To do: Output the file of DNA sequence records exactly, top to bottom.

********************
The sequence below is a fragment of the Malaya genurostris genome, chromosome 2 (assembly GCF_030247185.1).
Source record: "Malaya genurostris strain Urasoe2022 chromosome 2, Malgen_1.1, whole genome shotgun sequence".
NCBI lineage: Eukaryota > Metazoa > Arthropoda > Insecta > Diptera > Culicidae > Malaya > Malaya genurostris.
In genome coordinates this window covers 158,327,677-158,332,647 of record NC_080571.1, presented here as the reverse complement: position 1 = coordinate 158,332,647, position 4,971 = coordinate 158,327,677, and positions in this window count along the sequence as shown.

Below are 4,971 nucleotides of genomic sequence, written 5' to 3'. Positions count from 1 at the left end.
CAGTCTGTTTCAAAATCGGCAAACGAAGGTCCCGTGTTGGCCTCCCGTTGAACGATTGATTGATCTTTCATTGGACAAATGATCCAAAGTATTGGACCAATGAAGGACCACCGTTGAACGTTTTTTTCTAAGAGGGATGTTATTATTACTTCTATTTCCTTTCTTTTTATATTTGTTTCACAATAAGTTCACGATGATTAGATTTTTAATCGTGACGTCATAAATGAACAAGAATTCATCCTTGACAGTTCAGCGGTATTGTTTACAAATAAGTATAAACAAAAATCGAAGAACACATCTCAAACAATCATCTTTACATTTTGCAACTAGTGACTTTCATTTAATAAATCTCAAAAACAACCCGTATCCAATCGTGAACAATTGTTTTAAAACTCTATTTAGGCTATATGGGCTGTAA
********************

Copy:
The sequence below is a fragment of the Malaya genurostris genome, chromosome 2 (assembly GCF_030247185.1).
Source record: "Malaya genurostris strain Urasoe2022 chromosome 2, Malgen_1.1, whole genome shotgun sequence".
NCBI lineage: Eukaryota > Metazoa > Arthropoda > Insecta > Diptera > Culicidae > Malaya > Malaya genurostris.
In genome coordinates this window covers 158,327,677-158,332,647 of record NC_080571.1, presented here as the reverse complement: position 1 = coordinate 158,332,647, position 4,971 = coordinate 158,327,677, and positions in this window count along the sequence as shown.

Below are 4,971 nucleotides of genomic sequence, written 5' to 3'. Positions count from 1 at the left end.
CAGTCTGTTTCAAAATCGGCAAACGAAGGTCCCGTGTTGGCCTCCCGTTGAACGATTGATTGATCTTTCATTGGACAAATGATCCAAAGTATTGGACCAATGAAGGACCACCGTTGAACGTTTTTTTCTAAGAGGGATGTTATTATTACTTCTATTTCCTTTCTTTTTATATTTGTTTCACAATAAGTTCACGATGATTAGATTTTTAATCGTGACGTCATAAATGAACAAGAATTCATCCTTGACAGTTCAGCGGTATTGTTTACAAATAAGTATAAACAAAAATCGAAGAACACATCTCAAACAATCATCTTTACATTTTGCAACTAGTGACTTTCATTTAATAAATCTCAAAAACAACCCGTATCCAATCGTGAACAATTGTTTTAAAACTCTATTTAGGCTATATGGGCTGTAA